Johnson talked with Busby until 3 a.m. about all the things he wanted to accomplish — pass strong civil rights legislation, reform immigration laws so they didn’t discriminate against immigrants who were not from England and western Europe, build up the Social Security system, and complete the agenda of the New Deal. Most important, he wanted to provide health care for the elderly and guarantee federal support so that no American would be denied an education for lack of funds. In Busby’s view, Johnson not only wanted to accomplish great things but also yearned to be loved by the people, as he imagined Huey Long had been. Long’s rambunctious, outsized personality may not have been cut to fit the image of the successful politician in the age of television, but Lyndon Johnson still identified with the Louisianan as much as he did with Franklin Roosevelt.
As her husband spoke with Busby, Lady Bird Johnson sat at her dressing table nearby, getting ready for bed. Listening to her husband talk endlessly about his White House plans, she said, “Thank God there’s only ten months of this to go.” The new first lady was counting the months until someone else would be elected president. “No, Mrs. Johnson, it’s going to be more like nine years,” replied Busby, adding to the remaining time in Kennedy’s term the two four-year terms Johnson could serve in his own right. “Don’t say that,” Lady Bird protested as she adjusted an eye mask and went to bed.
In a meeting earlier that same evening at Johnson’s office in the Executive Office Building across from the White House, Walter Heller, chairman of the President’s Council of Economic Advisers, told Johnson about a program to fight poverty that he had been designing for President Kennedy’s consideration. Johnson seized upon the idea. “That’s my kind of program,” he said. “We should push ahead full tilt.” Johnson instructed Heller, an economist from the University of Minnesota, to spread the word to his liberal friends that the president was not a “conservative budget slasher.” “If you look at my record,” Johnson told him, “you would know that I’m a Roosevelt New Dealer. As a matter of fact, John F. Kennedy was a little too conservative to suit my taste.”
Continuing his exploration of the poverty issue and reconnecting with his liberal past, Johnson invited two of his oldest friends from his New Deal days, social worker Elizabeth Wickendon and her husband, Arthur Goldschmidt, to The Elms for Sunday supper. “I have a very difficult problem,” Johnson confided to them. “I feel a moral obligation to carry on the things that Kennedy proposed, but I have to have issues I can take on as my own. I have to get reelected in a year.” Johnson told them that he was considering making poverty his issue.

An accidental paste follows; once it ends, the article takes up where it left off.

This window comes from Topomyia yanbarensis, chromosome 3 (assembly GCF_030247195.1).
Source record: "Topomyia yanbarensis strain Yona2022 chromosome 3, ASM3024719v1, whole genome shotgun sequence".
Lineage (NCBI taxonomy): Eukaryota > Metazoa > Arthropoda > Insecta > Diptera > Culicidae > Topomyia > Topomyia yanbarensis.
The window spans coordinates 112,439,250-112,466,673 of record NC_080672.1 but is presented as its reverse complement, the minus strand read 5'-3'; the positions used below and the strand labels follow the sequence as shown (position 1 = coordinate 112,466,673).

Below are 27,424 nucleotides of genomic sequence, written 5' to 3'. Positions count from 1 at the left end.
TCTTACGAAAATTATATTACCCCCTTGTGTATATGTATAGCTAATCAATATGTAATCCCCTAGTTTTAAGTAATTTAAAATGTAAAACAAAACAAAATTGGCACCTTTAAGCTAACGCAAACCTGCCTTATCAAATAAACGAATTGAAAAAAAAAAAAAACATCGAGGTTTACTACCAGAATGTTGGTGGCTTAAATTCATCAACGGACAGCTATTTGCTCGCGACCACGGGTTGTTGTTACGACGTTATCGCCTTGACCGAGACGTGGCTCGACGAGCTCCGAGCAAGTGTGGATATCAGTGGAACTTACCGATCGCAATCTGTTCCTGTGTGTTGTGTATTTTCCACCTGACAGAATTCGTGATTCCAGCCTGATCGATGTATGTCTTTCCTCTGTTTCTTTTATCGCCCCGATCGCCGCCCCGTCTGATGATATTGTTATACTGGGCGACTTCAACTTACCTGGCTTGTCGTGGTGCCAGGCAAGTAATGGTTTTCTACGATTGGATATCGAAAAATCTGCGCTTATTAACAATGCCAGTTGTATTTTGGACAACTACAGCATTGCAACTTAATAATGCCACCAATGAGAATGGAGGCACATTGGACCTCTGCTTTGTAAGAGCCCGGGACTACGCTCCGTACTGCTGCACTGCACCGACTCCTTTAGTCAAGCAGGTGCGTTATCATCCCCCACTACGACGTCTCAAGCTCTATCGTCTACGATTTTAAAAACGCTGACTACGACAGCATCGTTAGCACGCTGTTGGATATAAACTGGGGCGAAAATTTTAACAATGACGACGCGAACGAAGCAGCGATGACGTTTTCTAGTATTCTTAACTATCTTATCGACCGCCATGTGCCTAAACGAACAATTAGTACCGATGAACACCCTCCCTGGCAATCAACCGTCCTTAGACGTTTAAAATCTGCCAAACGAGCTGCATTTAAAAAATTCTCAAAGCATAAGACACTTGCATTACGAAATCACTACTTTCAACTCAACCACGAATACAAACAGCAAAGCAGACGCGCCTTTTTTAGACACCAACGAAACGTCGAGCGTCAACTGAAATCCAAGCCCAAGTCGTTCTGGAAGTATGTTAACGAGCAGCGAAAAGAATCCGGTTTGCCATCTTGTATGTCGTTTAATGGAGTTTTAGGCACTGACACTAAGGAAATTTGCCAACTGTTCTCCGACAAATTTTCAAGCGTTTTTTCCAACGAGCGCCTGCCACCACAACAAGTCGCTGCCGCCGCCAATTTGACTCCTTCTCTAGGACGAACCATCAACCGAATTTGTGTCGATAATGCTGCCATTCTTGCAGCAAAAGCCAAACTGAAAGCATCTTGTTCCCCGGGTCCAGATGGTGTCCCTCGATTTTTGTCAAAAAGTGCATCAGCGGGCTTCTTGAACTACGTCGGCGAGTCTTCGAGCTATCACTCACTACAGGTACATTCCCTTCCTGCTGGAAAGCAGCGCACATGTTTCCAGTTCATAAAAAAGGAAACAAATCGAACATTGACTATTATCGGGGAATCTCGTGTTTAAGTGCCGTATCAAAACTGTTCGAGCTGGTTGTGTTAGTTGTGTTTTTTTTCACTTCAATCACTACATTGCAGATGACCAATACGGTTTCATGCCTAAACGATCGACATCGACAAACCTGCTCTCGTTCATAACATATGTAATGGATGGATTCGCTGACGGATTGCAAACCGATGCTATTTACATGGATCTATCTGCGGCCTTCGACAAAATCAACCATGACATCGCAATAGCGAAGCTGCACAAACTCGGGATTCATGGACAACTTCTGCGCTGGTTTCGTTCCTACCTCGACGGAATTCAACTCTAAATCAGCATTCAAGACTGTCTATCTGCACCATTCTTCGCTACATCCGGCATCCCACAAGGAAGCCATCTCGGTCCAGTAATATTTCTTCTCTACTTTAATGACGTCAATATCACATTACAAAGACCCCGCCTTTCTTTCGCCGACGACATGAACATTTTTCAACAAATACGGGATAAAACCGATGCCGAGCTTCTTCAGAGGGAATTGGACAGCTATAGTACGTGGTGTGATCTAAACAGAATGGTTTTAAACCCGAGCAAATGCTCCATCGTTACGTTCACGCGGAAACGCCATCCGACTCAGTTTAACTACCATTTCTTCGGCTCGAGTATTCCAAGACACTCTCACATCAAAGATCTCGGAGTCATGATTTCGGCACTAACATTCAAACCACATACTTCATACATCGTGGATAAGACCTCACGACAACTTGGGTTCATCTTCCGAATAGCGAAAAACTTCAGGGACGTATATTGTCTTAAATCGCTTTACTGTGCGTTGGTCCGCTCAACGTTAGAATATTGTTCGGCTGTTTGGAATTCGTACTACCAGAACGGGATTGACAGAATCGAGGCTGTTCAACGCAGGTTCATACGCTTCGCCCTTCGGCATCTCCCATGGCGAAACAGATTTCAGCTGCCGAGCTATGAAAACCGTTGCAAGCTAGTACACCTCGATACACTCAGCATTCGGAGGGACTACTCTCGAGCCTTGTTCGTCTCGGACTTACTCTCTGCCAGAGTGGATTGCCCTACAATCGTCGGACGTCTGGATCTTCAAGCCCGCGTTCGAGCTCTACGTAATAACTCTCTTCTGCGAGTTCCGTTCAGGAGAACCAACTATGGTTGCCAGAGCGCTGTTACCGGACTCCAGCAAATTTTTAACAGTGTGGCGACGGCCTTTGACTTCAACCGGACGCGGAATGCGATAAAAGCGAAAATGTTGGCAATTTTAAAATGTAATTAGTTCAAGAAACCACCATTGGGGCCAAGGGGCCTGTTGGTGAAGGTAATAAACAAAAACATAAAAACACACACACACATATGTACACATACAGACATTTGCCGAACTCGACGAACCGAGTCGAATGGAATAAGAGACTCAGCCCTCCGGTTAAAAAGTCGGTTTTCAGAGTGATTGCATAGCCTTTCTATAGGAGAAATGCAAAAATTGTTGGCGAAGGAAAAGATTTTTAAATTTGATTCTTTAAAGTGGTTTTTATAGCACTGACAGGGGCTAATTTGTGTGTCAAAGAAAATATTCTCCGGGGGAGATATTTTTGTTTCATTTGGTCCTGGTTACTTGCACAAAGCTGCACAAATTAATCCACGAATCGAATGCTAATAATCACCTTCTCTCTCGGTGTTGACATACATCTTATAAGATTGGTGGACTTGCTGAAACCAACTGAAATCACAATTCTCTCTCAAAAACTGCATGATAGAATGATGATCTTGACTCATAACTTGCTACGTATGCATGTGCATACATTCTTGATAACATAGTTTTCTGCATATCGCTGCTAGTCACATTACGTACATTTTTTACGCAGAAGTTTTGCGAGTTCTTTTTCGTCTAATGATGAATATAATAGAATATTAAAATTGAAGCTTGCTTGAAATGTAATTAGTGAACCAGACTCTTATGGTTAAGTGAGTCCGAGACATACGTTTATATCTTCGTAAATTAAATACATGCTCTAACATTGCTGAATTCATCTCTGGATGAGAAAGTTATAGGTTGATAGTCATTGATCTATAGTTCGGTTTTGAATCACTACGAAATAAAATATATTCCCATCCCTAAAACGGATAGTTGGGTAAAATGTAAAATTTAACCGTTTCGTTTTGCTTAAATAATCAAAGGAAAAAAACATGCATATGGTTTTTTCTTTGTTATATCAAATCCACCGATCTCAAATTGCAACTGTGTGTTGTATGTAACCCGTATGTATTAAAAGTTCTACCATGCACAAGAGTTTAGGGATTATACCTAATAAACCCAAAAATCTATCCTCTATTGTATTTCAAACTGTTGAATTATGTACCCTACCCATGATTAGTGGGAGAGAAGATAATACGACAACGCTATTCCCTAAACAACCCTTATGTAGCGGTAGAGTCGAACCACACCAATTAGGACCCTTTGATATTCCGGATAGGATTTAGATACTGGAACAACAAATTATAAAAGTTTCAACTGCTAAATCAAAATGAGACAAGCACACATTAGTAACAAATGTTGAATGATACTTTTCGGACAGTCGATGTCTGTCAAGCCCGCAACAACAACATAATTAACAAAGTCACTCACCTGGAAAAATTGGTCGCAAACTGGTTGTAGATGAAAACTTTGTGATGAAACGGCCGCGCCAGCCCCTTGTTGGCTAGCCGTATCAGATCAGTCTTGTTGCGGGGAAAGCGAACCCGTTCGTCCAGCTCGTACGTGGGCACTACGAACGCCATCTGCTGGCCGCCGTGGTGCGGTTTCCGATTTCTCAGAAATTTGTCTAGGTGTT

Less than two weeks after becoming president, Johnson wrote a public letter to the National Welfare Association promising “a national assault on the causes of poverty.” Suddenly a complex political dynamic was transforming a proposed modest investigation into the causes of poverty into a full-blown “War on Poverty,” though the strategy and the weapons to fight the war had yet to be chosen. Competition between the new president and Kennedy aides carrying their fallen leader’s banner quickly drove up the political stakes. The expansion of Johnson’s agenda from securing civil rights to fighting poverty was propelled by multiple forces: his old populist instincts, his desire to find his own issues, his need to heal old quarrels with the liberal wing of the Democratic Party, and his competition with the Kennedys. Although he publicly praised the fallen president at every turn, Johnson would begin privately pointing out that he was succeeding with Congress where Kennedy had failed.
As Senate majority leader, Johnson often had scorned liberal senators as impractical — more interested in rhetoric than in results, hidebound against compromise, and devoid of political savvy.6 One of his favorite jokes was, “You know the difference between cannibals and liberals? Cannibals eat only their enemies!”
To achieve results in an ideologically divided Senate, Johnson had had to perform a constant juggling act — seeking courses of action that would command the votes of both liberal northern Democrats and conservative Democrats from the South. Had he failed, a coalition of conservative Republicans and southern Democrats could have controlled the Senate. Johnson had achieved legislative results, including the 1957 and 1960 civil rights laws, however much they might be criticized by liberals who believed that his compromises better served the interests of President Eisenhower and the Republicans than their own.